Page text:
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Netherlands' current account surplus revised upwards
The current account surplus of the Dutch balance of payments was higher in 2021 and 2022 than previously recorded. This is mainly due to higher adjusted profits of listed multinationals and larger exports than previously projected.
Published: 23 June 2023
The current account surplus has been revised upwards from previous projections by €43 billion for 2021 and €47 billion for 2022. This increases the three-year average of the surplus to gross domestic product (GDP) over 2020-2022 from 5.6% to 8.8%. The current account includes international trade in goods and services, and income transactions such as interest, dividends and pension payments.
There are three main causes for the revisions, wich are also reflected in the revised gross national income and gross domestic product figures, released by Statistics Netherlands (CBS), together with this longread.
First, the balance of primary income with foreign countries has been revised upwards by €33 billion for 2021 and by €29 billion for 2022. This revision is mainly caused by higher than initially estimated profits by listed multinationals. Second, the export surplus is higher than previously released (+€10 billion in 2021 and +€15 billion in 2022). The magnitude of both revisions is exceptional from a historical perspective. For the export surplus, it can be explained in part by the uncertainty about the impact of the COVID-19 pandemic in 2021 in previous projections, as not all data from businesses was available at the time. Third, non-listed companies' profits distributed abroad are €6 billion lower than previously projected, leaving more income in the Netherlands on balance.
Multinationals' profits have large impact on current account
The current account surplus in the Netherlands is strongly influenced by the large role multinational companies play in our economy. This is partly due to differences in the way profits for investors, on the one hand, and profits for foreign investors with holdings in excess of 10%, on the other, are treated statistically.
Only the distributed part (dividend) of the profits a company makes is considered as income of the investor, while the undistributed part (also referred to as retained earnings) is attributed as income to the company. In the case of Dutch listed multinationals, the globally retained profits therefore accrue in the Netherlands, even if the shareholders of these companies are mostly foreign. The opposite effect occurs when, conversely, foreign-based companies do not distribute profits in full to Dutch investors, such as Dutch pension funds.
However, for direct investments in companies involving an interest of more than 10%, retained earnings are attributed as income to the direct investors. This is because statistical guidelines assume that such “large” investors in a company have a significant degree of control over how profits are spent (e.g. reinvested or distributed), while smaller shareholders do not.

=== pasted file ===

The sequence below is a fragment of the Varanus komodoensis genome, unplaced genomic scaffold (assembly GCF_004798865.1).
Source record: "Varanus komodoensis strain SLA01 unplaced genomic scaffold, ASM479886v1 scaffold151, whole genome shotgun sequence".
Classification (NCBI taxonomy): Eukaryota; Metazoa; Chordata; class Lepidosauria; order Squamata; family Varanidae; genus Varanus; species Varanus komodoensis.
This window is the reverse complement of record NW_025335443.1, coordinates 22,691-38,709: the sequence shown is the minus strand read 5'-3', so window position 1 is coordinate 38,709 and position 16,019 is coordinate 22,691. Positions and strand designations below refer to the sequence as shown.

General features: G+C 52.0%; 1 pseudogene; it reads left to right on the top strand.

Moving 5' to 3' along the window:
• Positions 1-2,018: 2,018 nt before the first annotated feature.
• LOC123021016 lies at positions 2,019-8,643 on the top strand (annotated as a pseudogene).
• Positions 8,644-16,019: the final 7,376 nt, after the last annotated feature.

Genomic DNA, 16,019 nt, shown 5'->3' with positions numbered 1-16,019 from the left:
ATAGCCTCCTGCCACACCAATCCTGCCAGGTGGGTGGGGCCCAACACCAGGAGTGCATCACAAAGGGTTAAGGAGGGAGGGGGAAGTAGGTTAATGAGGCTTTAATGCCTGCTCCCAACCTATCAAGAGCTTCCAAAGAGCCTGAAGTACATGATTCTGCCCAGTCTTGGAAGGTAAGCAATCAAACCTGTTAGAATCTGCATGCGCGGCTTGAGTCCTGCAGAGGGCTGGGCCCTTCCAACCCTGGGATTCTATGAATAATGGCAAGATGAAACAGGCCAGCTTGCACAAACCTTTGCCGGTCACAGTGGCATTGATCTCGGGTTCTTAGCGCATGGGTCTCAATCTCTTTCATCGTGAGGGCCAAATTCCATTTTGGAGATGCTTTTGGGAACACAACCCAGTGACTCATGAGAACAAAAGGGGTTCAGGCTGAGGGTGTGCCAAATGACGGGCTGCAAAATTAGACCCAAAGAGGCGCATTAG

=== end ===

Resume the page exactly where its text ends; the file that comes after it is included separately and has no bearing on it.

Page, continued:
Impact of registered office transfers by multinationals on current account
Partly because of the above dynamics, relocations of multinationals’ registered offices can have a major impact on the current account balance. Several foreign companies have moved to the Netherlands over recent years. This increases the Netherlands' current account surplus as these companies' undistributed profits are allocated to the Netherlands. Conversely, relocations of, for example, Shell and Unilever to the United Kingdom have had a dampening effect on the surplus for the same reason.
An indicative additional analysis for the year 2022 shows that the Dutch current account surplus would have been lower if retained corporate profits had been allocated to shareholders and not to the companies themselves. In 2022, profits not distributed by Dutch companies and financial institutions to foreign investors amounted to almost 5% of GDP. Conversely, retained earnings not allocated to Dutch investors amounted to almost 3% of GDP. The net effect of this alternative treatment of retained earnings would therefore have resulted in a 2 percentage point reduction (around €19 billion) in the current account balance.
Why is the balance of payments revised?
The balance of payments and international investment position are prepared in cooperation between Statistics Netherlands (CBS) and DNB. DNB is responsible for data on the financial institutions sector, while CBS provides data on the following sectors: non-financial institutions, government, households, and non-profit institutions serving households. They jointly project the Netherlands' financial relationship with foreign countries, making CBS's national accounts and balance of payments and DNB's international investment position mutually consistent.
Balance of payments statistics, like CBS's National Accounts, have multiple release dates. As time progresses, the source material used becomes increasingly complete. Quarterly data are published within three months and are initially considered very preliminary. For many sectors, only limited reporting or other (e.g. administrative) source data is available, and the missing information is supplemented through projections. In June, preliminary data for the previous year is released based on enhanced and more complete information. A year later, all reports and source data have been received and processed, and data can be considered final, after which they can be revised periodically.
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